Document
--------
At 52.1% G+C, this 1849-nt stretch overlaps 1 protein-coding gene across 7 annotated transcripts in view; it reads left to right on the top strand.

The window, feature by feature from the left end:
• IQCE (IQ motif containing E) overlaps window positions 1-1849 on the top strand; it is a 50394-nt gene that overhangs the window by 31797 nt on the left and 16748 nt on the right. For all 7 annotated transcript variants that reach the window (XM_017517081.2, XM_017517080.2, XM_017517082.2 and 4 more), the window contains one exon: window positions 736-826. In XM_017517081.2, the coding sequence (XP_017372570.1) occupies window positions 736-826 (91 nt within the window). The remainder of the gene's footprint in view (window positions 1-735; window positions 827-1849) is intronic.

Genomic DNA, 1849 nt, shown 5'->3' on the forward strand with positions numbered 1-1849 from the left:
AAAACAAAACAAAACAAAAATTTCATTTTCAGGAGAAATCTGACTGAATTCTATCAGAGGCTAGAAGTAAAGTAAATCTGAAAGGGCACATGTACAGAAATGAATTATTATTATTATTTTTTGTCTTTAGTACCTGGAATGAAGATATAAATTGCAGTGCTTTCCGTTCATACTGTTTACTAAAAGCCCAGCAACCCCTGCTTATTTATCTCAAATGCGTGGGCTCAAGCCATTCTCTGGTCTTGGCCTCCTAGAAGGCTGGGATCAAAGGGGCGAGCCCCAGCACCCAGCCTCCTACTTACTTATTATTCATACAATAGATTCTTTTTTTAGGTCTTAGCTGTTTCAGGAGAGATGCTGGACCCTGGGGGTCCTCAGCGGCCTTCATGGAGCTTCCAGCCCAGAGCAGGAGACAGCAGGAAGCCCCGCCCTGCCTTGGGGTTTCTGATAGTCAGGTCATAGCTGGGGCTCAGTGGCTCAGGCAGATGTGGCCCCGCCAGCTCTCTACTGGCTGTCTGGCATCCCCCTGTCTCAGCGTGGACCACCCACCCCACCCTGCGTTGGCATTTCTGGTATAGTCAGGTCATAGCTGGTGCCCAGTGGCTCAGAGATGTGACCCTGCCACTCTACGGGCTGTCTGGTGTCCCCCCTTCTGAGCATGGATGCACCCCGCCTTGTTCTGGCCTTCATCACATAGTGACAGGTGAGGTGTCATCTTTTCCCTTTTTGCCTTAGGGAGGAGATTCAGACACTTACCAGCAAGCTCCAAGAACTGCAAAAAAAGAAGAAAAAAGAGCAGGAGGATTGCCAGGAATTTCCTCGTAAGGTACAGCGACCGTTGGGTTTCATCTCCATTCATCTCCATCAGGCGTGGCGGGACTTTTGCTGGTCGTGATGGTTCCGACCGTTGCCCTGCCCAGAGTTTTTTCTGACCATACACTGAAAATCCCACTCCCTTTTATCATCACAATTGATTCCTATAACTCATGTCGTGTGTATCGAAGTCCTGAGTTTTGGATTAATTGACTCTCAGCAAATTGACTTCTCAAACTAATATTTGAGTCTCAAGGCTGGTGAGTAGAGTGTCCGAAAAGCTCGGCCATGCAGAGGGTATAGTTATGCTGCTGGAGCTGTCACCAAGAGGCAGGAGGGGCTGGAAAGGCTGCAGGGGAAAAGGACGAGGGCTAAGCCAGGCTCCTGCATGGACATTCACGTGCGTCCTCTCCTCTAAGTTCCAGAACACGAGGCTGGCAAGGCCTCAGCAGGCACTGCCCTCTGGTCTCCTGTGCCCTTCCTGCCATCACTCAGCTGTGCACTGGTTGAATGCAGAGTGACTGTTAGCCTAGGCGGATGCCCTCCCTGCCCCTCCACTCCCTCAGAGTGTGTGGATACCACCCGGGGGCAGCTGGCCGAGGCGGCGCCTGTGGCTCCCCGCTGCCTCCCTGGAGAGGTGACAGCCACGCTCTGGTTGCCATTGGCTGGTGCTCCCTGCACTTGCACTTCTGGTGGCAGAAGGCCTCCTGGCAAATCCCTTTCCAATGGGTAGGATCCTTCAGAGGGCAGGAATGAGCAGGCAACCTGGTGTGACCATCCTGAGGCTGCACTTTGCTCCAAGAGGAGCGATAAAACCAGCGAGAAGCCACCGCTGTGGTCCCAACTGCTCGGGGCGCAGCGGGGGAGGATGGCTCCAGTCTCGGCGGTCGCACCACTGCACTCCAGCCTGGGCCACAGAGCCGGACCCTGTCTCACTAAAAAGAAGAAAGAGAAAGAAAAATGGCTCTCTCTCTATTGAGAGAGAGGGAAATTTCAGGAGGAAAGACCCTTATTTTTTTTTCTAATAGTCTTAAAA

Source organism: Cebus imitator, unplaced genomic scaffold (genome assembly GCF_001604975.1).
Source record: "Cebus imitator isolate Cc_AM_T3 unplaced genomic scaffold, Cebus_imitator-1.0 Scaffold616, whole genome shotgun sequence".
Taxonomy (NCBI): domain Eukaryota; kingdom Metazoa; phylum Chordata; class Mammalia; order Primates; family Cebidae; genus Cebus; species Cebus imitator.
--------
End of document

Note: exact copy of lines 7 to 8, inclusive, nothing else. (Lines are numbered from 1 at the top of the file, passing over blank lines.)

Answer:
Source record: "Cebus imitator isolate Cc_AM_T3 unplaced genomic scaffold, Cebus_imitator-1.0 Scaffold616, whole genome shotgun sequence".
Taxonomy (NCBI): domain Eukaryota; kingdom Metazoa; phylum Chordata; class Mammalia; order Primates; family Cebidae; genus Cebus; species Cebus imitator.